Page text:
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Synopsis: The company says Otherworld is amazing — like nothing you’ve ever seen before. They say it’s addictive — that you’ll want to stay forever. They promise Otherworld will make all your dreams come true.

Simon thought Otherworld was a game. Turns out he knew nothing. Otherworld is the next phase of reality. It’s everything you’ve ever wanted.

And it’s about to change humanity forever.

Welcome to the Otherworld. No one could have seen it coming.

Guys, I loved this book! I read it over the Christmas break in 3 days. And that was between family visits and Christmas dinners. It has such a Ready Player One vibe and that kept me interested from start to finish.

My friend Neil got it for me and he knows what I like in a book. He is the one that got me to read the Red Rising trilogy which is my favorite series of all time as I am sure that you know if you have read my other posts.

But back to this book. It was set in New Jersey and involved this game called Otherworld which was essentially a crazy immersive VR game where you could be whatever you want to be and go out into this world and explore. Simon buds a friendship with this wild child named Kat and they find themselves trapped in a game much deeper than they could ever imagine.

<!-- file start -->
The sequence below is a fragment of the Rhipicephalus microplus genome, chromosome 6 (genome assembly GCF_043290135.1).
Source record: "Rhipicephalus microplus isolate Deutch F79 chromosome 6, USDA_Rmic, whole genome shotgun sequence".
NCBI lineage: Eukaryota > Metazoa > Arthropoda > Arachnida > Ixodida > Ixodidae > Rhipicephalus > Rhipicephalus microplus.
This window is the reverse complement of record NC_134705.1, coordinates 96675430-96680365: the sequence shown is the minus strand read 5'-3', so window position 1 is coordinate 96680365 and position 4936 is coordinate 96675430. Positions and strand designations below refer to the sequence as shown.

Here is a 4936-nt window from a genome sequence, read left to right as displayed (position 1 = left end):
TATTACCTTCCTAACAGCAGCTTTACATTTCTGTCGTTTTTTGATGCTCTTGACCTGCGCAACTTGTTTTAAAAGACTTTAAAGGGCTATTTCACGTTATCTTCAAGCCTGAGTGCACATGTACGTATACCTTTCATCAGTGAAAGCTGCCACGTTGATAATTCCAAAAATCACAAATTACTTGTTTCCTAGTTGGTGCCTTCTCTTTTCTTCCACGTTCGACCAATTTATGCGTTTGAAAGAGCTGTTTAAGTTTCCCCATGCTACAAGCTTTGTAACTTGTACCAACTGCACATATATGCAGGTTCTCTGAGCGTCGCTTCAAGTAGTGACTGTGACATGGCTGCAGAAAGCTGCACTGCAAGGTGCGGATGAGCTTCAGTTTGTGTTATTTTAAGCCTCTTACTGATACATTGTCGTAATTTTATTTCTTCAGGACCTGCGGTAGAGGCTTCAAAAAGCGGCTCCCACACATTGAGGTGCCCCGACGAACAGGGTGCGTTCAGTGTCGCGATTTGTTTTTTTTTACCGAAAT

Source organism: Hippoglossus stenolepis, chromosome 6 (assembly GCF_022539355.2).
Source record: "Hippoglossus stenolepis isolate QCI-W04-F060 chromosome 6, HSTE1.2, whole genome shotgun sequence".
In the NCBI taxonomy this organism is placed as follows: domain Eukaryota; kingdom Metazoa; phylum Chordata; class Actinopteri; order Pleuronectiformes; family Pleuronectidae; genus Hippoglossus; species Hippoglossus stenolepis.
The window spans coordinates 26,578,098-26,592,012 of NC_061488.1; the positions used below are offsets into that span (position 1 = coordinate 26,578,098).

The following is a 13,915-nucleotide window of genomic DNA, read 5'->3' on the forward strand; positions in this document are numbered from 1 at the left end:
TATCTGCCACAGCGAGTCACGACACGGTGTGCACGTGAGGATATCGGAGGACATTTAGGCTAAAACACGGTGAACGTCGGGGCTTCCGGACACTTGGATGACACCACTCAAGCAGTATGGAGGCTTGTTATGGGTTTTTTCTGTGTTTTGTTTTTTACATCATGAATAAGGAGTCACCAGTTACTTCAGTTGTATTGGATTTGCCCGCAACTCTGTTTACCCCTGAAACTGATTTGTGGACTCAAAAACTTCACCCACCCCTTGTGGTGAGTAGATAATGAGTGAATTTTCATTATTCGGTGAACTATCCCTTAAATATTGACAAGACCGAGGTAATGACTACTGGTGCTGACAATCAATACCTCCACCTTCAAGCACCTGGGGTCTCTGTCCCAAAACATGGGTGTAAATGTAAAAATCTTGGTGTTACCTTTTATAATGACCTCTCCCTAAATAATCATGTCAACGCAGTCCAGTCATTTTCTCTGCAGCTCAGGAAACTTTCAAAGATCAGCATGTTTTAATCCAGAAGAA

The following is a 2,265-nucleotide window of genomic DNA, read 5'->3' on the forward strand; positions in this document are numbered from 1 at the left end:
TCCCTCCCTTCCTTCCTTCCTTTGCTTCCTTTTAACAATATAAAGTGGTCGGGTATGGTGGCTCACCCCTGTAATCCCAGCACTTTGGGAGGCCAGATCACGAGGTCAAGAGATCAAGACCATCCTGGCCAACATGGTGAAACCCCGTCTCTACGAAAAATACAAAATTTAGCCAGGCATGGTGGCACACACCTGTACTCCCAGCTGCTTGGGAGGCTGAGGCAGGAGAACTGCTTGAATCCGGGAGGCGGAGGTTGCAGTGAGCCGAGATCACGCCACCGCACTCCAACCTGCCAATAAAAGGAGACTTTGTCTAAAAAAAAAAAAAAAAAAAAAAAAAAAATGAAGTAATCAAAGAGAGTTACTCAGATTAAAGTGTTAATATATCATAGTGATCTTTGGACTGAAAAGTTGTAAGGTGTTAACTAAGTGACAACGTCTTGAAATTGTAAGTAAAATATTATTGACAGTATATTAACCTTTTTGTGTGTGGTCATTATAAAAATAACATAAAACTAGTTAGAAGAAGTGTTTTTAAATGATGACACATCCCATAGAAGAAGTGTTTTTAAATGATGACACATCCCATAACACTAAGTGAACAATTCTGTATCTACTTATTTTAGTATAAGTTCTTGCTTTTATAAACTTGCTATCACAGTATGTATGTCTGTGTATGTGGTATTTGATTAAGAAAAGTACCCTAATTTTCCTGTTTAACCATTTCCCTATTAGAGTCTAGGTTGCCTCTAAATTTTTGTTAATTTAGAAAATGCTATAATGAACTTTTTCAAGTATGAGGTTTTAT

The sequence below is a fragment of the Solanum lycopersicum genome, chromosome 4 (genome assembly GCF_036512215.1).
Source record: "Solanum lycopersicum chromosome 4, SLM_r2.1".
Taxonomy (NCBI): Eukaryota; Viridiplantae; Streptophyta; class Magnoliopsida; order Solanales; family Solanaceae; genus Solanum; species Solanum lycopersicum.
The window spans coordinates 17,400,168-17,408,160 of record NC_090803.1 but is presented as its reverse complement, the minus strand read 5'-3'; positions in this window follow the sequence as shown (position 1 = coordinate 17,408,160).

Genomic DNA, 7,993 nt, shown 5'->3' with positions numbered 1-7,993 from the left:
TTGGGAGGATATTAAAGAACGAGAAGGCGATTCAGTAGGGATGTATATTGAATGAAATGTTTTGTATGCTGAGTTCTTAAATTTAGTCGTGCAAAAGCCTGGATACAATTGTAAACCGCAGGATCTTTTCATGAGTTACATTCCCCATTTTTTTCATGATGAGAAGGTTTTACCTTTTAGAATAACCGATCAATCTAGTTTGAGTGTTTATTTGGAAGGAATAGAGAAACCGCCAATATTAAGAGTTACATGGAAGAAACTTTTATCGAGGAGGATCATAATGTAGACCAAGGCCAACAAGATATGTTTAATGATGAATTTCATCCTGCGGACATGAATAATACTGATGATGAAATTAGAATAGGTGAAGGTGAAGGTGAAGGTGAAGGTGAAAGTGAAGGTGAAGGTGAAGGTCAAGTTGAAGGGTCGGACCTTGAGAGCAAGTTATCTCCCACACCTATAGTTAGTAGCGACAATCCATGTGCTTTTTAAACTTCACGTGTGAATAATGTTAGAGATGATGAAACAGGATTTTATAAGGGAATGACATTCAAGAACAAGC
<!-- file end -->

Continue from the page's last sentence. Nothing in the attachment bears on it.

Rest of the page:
The world that was displayed in Otherworld was fantastic and the way certain gamers were portrayed was pretty spot on. It is sad to see that some people leave their humanity behind when playing online games and completely disconnect from their moral codes.

I want to say more but I can’t say too much about the book because I don’t want to give it away. I am very excited about it and just want other people to read it so we can talk about it. I would recommend this to anyone who likes a good YA Sci-Fi story with a bunch of twists and turns.

Book Rating: 5/5

You can buy this book on Amazon (I recommend you do) or find it on Goodreads.

Disclaimer: This book was given to me as a gift by a friend for Christmas. I read and reviewed it because I wanted to and for no other reason.

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Book Review: The Apollo Illusion

Happy New year bookworms! It is 2019 :)!! How did everyone do on their reading challenges? Did you have a reading challenge? Mine was to read 30 books in 2018 and I managed to read 34 so that was fun. This year, my goal is to read 50 books so hopefully, I can pull it off.

Today I have a new book review from our external reviewer Chris Connors. He finished this one before the holidays started but I was busy with traveling and visiting with family and friends so this will be our first review of 2019.

This one is called The Apollo Illusion by Shari Lopatin and seems very interesting. I believe it is sci-fi but let’s see what Chris had to say about it!